# Senior High School Specialized Subject: General Physics 2

General Physics 2 is one of the specialized subjects under the Academic career track and the STEM learning strand. Some examples of the things that you will learn from taking this subject include:

• Electric Charge, Coulomb’s Law, Electric Fields, and Electric Flux
• Electric charge
• Insulators and conductors
• Induced charges
• Coulomb’s Law
• Electric forces and fields
• Electric field calculations
• Charges on conductors
• Electric flux and Gauss’s law
• Electric charge, dipoles, force, field, and flux problems
• Electric Potential
• Electric potential energy
• Electric potential
• Equipotential surfaces
• Electric field as a potential gradient
• Electric potential
• Capacitance and Dielectrics
• Capacitance and capacitors
• Capacitors in series and parallel
• Energy stored and electric-field energy in capacitors
• Dielectrics
• Current, Resistance, and Electromotive force
• Current, resistivity, and resistance
• Ohm’s law
• Energy and power in electric circuits
• Electrical safety
• Direct-Current Circuits
• Resistors in series and parallel
• Kirchoff’s rules
• R-C circuits
• Experiments with batteries-and-resistors circuits
• Force due to Magnetic Fields and Sources of Magnetic Fields
• Magnetic fields
• Lorentz Force
• Motion of charged particles in electric and magnetic fields
• Magnetic forces on current carrying wires
• Integration of Electrostatic, Magnetostatics, and Electric Circuits Concepts
• Magnetic Induction, Inductance, AC, and LC Circuits
• Magnetic induction
• Alternating current, LC circuits, and other applications of magnetic induction
• Light as an Electromagnetic Wave
• Maxwell’s synthesis of electricity, magnetism, and optics
• EM waves and light
• Law of reflection
• Law of refraction (Snell’s law)
• Dispersion
• Polarization (Malus’s law)
• Applications of reflection, refraction, dispersion, and polarization
• Geometric optics
• Reflection and refraction at plane and spherical surfaces
• Mirrors
• Thin lens
• Geometric optics
• Image formation experiments
• Interference and diffraction
• Huygens’ principle
• Two-source interference of light
• Intensity in interference patterns
• Interference in thin films
• Diffraction from single-slits
• Relativity
• Postulates of special relativity
• Relativity of times and lengths
• Relativistic dynamics
• Relativistic Doppler effect
• Atomic and Nuclear Phenomena
• Photoelectric effect
• Atomic spectra
• Experiments on atomic and nuclear phenomena
• Applications of atomic and nuclear concepts

While studying, you will also be asked to demonstrate what you have learned by participating in class activities that may include the following:

• Predicting charge distributions and the resulting attraction or repulsion
• Calculating the net electric force on a point charge exerted by a system of point charges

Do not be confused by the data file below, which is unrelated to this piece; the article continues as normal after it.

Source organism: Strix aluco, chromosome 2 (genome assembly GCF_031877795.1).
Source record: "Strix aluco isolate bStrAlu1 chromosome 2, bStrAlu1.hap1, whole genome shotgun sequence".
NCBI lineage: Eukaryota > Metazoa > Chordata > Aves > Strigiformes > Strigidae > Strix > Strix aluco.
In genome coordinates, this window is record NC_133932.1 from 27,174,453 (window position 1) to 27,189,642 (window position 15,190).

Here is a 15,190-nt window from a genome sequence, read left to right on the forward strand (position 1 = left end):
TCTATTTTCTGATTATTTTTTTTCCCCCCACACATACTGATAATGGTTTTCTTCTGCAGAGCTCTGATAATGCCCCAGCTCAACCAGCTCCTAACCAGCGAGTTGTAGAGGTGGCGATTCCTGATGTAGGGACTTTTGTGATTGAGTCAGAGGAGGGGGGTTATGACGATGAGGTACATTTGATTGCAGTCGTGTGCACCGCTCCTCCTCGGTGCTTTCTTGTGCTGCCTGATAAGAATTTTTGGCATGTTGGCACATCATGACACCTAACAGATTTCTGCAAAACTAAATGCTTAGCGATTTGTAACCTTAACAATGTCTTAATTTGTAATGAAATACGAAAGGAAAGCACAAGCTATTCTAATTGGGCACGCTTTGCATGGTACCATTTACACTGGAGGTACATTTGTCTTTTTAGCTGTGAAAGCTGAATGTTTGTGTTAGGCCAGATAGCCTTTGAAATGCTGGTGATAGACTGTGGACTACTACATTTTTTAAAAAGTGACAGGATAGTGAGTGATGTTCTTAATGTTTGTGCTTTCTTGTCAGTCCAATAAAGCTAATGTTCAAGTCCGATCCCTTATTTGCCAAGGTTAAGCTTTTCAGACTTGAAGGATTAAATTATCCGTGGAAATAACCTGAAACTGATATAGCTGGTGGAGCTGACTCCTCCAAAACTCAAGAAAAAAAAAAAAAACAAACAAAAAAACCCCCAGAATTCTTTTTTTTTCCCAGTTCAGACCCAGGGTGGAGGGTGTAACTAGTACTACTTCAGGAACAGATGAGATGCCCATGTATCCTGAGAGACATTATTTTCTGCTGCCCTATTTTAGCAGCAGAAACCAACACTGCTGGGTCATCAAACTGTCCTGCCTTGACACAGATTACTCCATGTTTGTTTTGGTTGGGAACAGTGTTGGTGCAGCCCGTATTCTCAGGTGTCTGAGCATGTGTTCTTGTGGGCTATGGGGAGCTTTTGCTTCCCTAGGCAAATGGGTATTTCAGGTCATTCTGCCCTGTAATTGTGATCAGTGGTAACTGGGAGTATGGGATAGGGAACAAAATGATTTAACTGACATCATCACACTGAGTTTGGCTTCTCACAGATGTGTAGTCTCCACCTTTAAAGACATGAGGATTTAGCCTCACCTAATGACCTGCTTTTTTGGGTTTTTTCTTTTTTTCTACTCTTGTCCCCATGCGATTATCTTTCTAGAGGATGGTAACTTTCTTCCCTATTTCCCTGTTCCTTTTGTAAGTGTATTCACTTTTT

• Calculating electric flux
• Solving problems involving electric charges, dipoles, forces, fields, and flux
• Inferring the distribution of charges at the surface of an arbitrarily shaped conductor
• Solving problems involving electric potential energy and electric potentials
• Calculating the equivalent capacitance of a network of capacitors connected in series/parallel
• Solving problems involving capacitors and dielectrics
• Determining the power supplied or dissipated by each element in a circuit
• Solving problems involving current, resistivity, resistance, and Ohm’s law
• Operating devices for measuring currents and voltages
• Planning, performing, and analyzing experiments involving ohmic and non-ohmic materials
• Calculating magnetic fields for highly symmetric current configurations using Ampere’s law
• Planning and performing an experiment involving ray optics and analyze the data
• Planning and performing an experiment involving optical polarization and analyze the data
• Calculating radioisotope activity using the concept of half-life
• Calculating the electric field in the region given a mathematical function describing its potential in a region of space
• Determining the electric potential function at any point due to highly symmetric continuous- charge distributions
• Calculating the current and voltage through and across circuit elements using Kirchhoff’s loop and junction rules
• Solving problems involving the calculation of currents and potential differences in circuits consisting of batteries, resistors, and capacitors
• Planning and performing experiment involving batteries and resistors in one or more electric circuits and analyze the data
• Calculating the magnetic field due to one or more straight wire conductors using the superposition principle
• Calculating the electric field due to a system of point charges using Coulomb’s law and the superposition principle
• Calculating the force per unit length on a current carrying wire due to the magnetic field produced by other current-carrying wires
• Solving multi-concept, rich-context problems in electricity and magnetism using theoretical and experimental approaches
• Calculating the induced EMF in a closed loop due to a time-varying magnetic flux using Faraday’s Law
• Calculating the intensity of the transmitted light after passing through a series of polarizers applying Malus’s Law
• Calculating kinetic energy, rest energy, momentum, and speed of objects moving with speeds comparable to the speed of light

These examples only cover the scope of the specialized subjects under the Academic track and STEM learning strand. For the scope of the core and contextualized subjects under the senior high school curriculum, please refer to their respective lists.

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